Winter in the Lake District … spectacular vistas hidden from view in the summer, come into sharp focus during the winter months. Snow-capped fells are sharply delineated and the skeletal shapes of trees are silhouetted against clear blue skies. Of course there are days of damp greyness too – but even the rain cannot dim the beauty of this very special part of the world.
I recently decided to take a couple of days’ break in the heart of the Lake District to unwind and maybe do a little writing. You could say it was a bit of ‘busman’s holiday’ as I only live about half an hour away and I write all the time … but it is amazing how much benefit you can get from even a short change of scenery, however close by. I stayed overnight at the Waterhead Hotel, Ambleside, at the head of Windermere, England’s longest and possibly most famout Lake.
As you know, I love this part of the world (Cumbria, NW UK) and consider it my adopted home, and I knew exactly what I wanted to do – as little as possible. The hotel is perfectly placed just outside Ambleside, looking straight down the lake, England’s longest at just over 10 miles.
Sarah, the very helpful receptoinist showed to my room (the Victorian hotel had a £1m renovation not long ago) and … OH wow – what a gorgeous place to chill out. There was a lovely big bed facing a state-of-the-art flat screen TV, a beautiful bay window over-looking the lake (to be seen the next day), a big desk, sofa and chairs and, best of all, a wonderful big bathroom replete with luxury toiletries and fluffy bathrobe. She left me to unpack and I began to relax as the comfort and welcome in the hotel began to work its magic.
My meal that evening was excellent and I was so well looked after by the staff I felt like royalty. It was fairly quiet and mainly couples eating but I didn’t feel out of it being on my own – which can be sometimes be a problem. After dinner I decided to go for a walk by the lake – you just wander across the road and there it is. Ducks, geese and swans were paddling about, preening and generally seeming ready to settle down for the night. There was a clear sky with distant stars twinkling merrily and the sound of halyards (or whatever!) clattering on the masts of yachts moored nearby …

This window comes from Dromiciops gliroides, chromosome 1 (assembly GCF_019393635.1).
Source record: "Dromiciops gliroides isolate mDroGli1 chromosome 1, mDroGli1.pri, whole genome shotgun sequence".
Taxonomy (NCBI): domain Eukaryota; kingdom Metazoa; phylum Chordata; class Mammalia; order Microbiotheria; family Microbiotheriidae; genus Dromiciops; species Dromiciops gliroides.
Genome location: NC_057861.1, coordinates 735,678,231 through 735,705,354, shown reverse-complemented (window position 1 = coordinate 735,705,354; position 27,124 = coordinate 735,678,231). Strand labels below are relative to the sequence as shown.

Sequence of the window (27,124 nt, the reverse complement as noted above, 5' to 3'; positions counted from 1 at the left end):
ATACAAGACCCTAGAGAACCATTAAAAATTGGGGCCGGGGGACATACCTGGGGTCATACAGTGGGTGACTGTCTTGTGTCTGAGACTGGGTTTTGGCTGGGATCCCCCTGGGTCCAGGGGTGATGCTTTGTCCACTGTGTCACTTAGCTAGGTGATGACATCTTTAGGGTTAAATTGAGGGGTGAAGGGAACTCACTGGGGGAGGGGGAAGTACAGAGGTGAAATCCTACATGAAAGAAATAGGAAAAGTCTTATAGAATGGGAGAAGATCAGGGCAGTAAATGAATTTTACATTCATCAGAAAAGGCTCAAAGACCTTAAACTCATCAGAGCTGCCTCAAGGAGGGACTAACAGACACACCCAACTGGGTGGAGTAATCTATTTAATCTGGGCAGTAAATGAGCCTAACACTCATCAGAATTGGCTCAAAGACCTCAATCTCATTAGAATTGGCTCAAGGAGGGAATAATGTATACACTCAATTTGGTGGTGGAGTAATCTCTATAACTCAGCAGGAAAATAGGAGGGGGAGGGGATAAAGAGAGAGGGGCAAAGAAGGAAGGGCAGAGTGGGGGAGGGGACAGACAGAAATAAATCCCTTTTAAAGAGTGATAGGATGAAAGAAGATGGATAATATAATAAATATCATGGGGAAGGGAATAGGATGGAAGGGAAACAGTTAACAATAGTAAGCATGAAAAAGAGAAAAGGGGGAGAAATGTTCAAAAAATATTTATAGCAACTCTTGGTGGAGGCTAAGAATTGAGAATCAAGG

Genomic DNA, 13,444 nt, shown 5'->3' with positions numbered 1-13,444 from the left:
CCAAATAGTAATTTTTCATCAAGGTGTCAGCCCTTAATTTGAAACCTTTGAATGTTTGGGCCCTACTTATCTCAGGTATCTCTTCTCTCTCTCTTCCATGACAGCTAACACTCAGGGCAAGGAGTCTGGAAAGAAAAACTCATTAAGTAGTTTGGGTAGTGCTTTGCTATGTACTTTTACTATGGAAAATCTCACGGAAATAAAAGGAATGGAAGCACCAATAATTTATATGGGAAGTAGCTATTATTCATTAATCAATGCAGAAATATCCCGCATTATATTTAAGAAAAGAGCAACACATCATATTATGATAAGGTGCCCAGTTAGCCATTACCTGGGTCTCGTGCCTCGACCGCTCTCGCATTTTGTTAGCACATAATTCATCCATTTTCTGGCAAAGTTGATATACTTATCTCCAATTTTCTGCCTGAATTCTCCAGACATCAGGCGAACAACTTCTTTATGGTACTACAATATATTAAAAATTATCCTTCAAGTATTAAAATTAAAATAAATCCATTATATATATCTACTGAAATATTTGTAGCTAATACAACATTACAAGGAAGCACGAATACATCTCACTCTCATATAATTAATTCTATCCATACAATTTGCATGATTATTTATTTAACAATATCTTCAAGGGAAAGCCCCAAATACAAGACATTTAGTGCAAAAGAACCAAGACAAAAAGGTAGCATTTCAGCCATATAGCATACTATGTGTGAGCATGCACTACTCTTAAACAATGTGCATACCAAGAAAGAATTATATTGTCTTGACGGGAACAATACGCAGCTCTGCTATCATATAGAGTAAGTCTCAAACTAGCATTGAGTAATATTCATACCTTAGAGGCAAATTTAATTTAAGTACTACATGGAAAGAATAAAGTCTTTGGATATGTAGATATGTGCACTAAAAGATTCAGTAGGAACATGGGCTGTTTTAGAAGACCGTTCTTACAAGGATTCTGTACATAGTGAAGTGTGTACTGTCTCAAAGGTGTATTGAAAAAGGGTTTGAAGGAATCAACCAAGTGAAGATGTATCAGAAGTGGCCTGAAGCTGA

Pulling back the curtains the next morning I saw exactly what Sarah meant about the view; wintry sun was trying to break through low-lying mist which covered the lake in a soft duvet. The boats, buildings and fells were slowly emerging as if from a deep sleep and there was a gentle murmering from all the birds down by the lake. Magical…
After a ‘hearty Cumbrian breakfast’ (no black pudding, thank you very much!) I wandered outside. It was crisp, sunny and held the prospect of a perfect day. We have to make the most of days like this here. So, should I stay in the hotel, make the most of their ‘ameneties’, read, write and relax – or get out in the sunshine? No contest!
There are absolutely loads of things to do in the Lake District and if – nay, WHEN, you visit, check out Cumbria Tourism’s excellent site Go Lakes for what’s on. I could have walked into Ambleside, gone shopping in the quirky little shops, trekked up a nearby fell, got the bus to the north Lakes and Keswick or back towards Bowness and Kendal, visited a stately home, a beautiful garden,or Wordsworth’s cottage, manybe go to the scene of Renee Zelweiger’s triumph as ‘Miss Potter’ – but the lake was calling …
At the Windermere Lake Cruises opposite the hotel I got an all-day ticket (£12) for the Windermere lake Cruise and embarked on ‘Cumbria Maid IV’. The mist had cleared and the views down the lake and across to the Old Man of Coniston and the Langdales beyond, were sublime. I spent the whole day sailing gently along the lake shore. The sun was warm so I sat outside on top – great for photos and occasional note-taking. We went to the end of the Lake from where you can get a steam train to Haverthwaite, go over to Fell Foot Park (National Trust) or visit the Aquarium of the Lakes. Then it was back up the other side of Lake, past beautiful Victorian houses with lawns pouring down to the shore and to Bowness. After a quick look round the shops, it was back for the final stretch as the sun went down, the clouds came in and a chill in the air told me winter really had arrived.
Getting into my car to go home that afternoon I felt totally relaxed, inspired by some of the loveliest scenery in the world and ready to get back to work with batteries recharged.